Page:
From the November Print Issue
On the day that Rep. Tammy Baldwin, Congress’s only openly lesbian member, announced her much-anticipated run for the Senate seat to be vacated by retiring Wisconsin senator Herb Kohl, one opponent sought to jump on the news with a snippy statement about his would-be adversary in next year’s election. “She’s voted for virtually the entire Obama agenda, except for when it wasn’t liberal enough,” former Wisconsin congressman Mark Neumann said in September. “I’m a conservative, she’s a liberal — it’s that simple.”
Par for the political course, Neumann criticized Baldwin’s record, even if the language was tiresome and threadbare (think catchwords like “job-killing” and “ObamaCare.”) What Neumann did not do — even though he’s said in the past that he would never hire a gay person and would eradicate homosexuality if he ever got to play God — is overtly go after Baldwin for her sexual orientation. That’s because he likely doesn’t have to. Attacking a candidate with base homophobia as a weapon is tricky these days (“If you want to go down that road, you better be careful, because it can backfire,” says Cook Political Report senior editor Jennifer Duffy), but gay political observers have seen surrogates or third-party groups mount backdoor campaigns. In 2009, as Annise Parker ran for mayor of Houston, she was attacked in antigay campaign literature that was bankrolled in part by members of her opponent’s finance committee. After the Houston Chronicle uncovered the links, the candidate, Gene Locke, publicly denounced the actions of his supporters, and Parker ultimately won the election handily.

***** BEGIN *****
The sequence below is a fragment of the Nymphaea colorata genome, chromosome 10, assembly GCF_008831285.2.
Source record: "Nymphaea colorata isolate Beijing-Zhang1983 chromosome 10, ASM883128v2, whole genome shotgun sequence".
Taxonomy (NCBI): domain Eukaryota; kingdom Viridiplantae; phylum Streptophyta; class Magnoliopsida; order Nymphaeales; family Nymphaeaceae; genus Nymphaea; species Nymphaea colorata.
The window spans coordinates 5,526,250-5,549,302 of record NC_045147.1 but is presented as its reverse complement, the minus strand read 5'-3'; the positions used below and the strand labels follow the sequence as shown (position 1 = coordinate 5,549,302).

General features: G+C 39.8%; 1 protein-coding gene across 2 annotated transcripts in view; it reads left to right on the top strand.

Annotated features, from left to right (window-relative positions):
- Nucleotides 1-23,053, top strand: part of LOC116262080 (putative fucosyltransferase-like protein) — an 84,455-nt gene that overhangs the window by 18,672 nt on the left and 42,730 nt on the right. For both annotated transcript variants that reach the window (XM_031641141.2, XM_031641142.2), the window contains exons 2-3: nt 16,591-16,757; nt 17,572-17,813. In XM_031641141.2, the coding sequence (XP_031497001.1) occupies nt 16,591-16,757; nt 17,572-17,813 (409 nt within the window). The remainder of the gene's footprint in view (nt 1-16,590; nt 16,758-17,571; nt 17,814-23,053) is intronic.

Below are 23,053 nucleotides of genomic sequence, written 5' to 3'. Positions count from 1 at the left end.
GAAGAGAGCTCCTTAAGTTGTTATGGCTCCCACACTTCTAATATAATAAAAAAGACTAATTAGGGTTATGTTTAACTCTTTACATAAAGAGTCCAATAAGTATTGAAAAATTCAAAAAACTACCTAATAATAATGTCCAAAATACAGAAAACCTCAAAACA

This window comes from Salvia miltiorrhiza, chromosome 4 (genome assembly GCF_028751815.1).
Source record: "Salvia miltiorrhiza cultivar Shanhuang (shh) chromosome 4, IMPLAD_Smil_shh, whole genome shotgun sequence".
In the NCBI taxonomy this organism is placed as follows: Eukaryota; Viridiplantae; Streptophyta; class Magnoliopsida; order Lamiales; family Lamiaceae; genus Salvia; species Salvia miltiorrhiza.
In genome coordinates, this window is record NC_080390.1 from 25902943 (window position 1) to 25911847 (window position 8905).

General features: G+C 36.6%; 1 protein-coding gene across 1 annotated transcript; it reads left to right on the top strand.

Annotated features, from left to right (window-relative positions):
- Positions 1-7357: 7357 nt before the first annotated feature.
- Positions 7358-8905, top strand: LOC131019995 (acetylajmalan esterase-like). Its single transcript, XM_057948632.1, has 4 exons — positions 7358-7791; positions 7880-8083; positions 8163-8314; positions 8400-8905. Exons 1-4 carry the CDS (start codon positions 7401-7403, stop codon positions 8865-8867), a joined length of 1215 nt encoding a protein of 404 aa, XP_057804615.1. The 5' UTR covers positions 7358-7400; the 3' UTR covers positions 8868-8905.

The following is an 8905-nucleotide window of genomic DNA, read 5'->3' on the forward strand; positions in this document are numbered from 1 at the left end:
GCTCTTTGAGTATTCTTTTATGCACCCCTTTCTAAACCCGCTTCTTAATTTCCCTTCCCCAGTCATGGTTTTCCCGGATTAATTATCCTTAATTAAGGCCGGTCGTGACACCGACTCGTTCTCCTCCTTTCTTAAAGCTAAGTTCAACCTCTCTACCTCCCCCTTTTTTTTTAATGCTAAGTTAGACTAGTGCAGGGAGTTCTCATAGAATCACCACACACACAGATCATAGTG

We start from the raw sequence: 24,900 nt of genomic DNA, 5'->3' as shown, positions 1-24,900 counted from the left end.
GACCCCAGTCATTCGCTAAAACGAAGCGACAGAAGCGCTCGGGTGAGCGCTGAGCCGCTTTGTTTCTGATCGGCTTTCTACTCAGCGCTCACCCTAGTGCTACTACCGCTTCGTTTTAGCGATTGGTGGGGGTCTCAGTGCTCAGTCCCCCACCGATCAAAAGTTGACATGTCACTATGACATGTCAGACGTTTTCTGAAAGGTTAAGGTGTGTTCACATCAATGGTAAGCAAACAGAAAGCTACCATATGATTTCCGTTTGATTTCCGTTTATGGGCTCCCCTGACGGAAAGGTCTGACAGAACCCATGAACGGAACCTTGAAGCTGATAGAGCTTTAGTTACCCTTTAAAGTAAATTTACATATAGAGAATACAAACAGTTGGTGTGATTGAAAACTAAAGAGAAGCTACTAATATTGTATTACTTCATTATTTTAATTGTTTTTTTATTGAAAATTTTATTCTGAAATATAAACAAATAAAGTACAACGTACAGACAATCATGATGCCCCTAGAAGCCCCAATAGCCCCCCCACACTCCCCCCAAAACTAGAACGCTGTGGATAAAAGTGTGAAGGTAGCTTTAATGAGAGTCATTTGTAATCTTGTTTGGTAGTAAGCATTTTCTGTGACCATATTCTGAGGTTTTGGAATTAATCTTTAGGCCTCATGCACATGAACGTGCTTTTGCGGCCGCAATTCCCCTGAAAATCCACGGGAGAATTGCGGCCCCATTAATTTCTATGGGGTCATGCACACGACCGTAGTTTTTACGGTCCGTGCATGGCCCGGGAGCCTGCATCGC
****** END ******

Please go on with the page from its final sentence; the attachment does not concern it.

Subtext in campaign ads can also be a backhanded way to undermine an LGBT candidate, says Denis Dison of the Gay and Lesbian Victory Fund. “For instance, a candidate may rely unusually heavily on family themes to contrast with an openly LGBT opponent,” he says.
Baldwin doesn’t appear fazed by any antigay attempts to thwart her senatorial ambitions—nor is she going to soft-pedal her identity and pro-LGBT record. “I have always been open about my sexual orientation, and voters appreciate integrity and honesty in elected and public officials,” she told The Advocate as this issue went to press. “If I get to the point where I am in a debate with someone who supports discrimination and is against equality, I will stand up.”